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Mt. Kilimanjaro

consists of three summits: to the west, the shira plateau, to the east Mawenzi peak and between the two the snow-capped summit of Kibo which reaches 5894 meters. It’s the roof of Africa. There are several ways to reach the top: Marangu route (to the east) is the most popular, Machame (to the west), Umbwe and Mweka (to the south) are more demanding.

Mount Meru

Is a conical volcanic mountain reaching a height of 4,566m above sea level and is the fifth highest in Africa. The mountain is within Arusha National Park, which came into existence in 1960 when the wildlife area around the Momella Lakes and Ngurudoto Crater were officially declared a protected area. Three to four days is the recommended time for climbing the mountain. The best time to climb Meru is from June to February, although it may rain in November. The best views of Kilimanjaro from Meru are between December and February.

Ol Doinyo Lengai

volcano, altitude 2886 meters (9524 feet), is a unique and extremely fascinating volcano that towers above the East African Rift Valley in Northern Tanzania, just south of Lake Natron. It is the only volcano in the world that sometimes erupts natrocarbonatite lava, a highly fluid lava that contains almost no silicon. Natrocarbonatite lava is also much cooler than other lavas, being only about 950 degrees F (510 degrees C) compared to temperatures over 2000 degrees F (~1100 degrees C) for basaltic lavas. Natrocarbonatite is the most fluid lava in the world. Lava with a low gas content can flow like a whitewater stream, and actually has a viscosity near that of water. Natrocarbonatite lava glows orange at night, but is not nearly as bright as silicon-based lavas since it is not as hot.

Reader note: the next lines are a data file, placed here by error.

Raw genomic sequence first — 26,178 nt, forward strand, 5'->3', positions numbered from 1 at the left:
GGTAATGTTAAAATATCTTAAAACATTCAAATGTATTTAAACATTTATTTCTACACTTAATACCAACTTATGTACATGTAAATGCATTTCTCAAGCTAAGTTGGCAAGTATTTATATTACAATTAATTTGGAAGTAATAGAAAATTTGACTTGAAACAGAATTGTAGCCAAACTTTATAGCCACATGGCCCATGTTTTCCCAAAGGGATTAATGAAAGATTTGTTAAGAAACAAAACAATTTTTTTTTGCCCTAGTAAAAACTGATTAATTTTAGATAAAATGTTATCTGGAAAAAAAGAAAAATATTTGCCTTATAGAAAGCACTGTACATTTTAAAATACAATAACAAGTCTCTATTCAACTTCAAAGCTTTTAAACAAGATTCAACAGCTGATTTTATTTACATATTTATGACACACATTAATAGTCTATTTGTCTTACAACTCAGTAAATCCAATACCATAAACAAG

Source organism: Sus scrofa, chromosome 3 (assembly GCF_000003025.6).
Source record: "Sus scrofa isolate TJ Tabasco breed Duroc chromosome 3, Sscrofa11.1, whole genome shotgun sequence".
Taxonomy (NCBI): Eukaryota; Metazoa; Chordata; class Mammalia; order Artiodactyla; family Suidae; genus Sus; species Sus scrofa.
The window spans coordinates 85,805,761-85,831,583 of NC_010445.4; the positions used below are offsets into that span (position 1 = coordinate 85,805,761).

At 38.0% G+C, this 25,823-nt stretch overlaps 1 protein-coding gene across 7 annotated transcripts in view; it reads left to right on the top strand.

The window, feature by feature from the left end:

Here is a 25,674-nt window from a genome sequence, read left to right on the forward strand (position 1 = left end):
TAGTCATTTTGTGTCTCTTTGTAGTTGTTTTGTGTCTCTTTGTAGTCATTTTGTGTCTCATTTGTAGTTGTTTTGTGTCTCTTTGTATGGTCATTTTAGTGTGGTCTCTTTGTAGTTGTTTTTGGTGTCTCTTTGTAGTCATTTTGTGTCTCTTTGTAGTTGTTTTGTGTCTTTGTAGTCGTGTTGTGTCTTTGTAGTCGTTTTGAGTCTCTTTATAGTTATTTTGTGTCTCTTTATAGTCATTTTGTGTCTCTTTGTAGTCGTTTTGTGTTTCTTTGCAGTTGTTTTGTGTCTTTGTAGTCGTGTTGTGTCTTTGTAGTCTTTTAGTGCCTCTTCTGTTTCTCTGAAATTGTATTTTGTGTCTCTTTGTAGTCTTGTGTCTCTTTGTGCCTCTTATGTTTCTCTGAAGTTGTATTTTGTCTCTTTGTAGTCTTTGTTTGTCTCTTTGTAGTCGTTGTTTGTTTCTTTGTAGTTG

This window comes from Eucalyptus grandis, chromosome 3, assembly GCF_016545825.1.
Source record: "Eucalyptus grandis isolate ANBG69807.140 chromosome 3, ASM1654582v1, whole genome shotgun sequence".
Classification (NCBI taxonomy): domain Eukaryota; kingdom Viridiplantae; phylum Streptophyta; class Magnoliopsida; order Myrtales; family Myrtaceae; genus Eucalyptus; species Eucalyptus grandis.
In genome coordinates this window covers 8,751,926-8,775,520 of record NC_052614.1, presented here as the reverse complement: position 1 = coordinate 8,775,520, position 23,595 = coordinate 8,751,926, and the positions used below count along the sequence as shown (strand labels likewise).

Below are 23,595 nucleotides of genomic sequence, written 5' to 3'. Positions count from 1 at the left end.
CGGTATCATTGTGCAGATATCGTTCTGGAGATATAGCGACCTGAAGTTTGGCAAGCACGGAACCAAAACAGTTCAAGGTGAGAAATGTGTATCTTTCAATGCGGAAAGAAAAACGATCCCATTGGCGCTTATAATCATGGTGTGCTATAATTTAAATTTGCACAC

During the day it is not incandescent; most flows look like very fluid black oil, or brown foam, depending on the gas content. In the past, some visitors to the crater believed they were seeing mud flows. Most newly solidified lava is black and contains crystals that sparkle brightly in the sun. There are also sometimes small flows known as “squeeze-ups” that are light gray when they flow and harden. Contact with moisture rapidly turns natrocarbonatite lava white because of chemical reactions that occur when the lava absorbs water. Eventually the water absorption process turns lava flows into soft brown powder.

During dry weather the whitening of flows happens over a period of a few days to a couple of weeks, depending on the thickness of the flow. In rainy weather the lava surface turns white immediately. In parts of the crater that have been inactive for several months, the ground is light brown/white and so soft that one sinks into it when walking.



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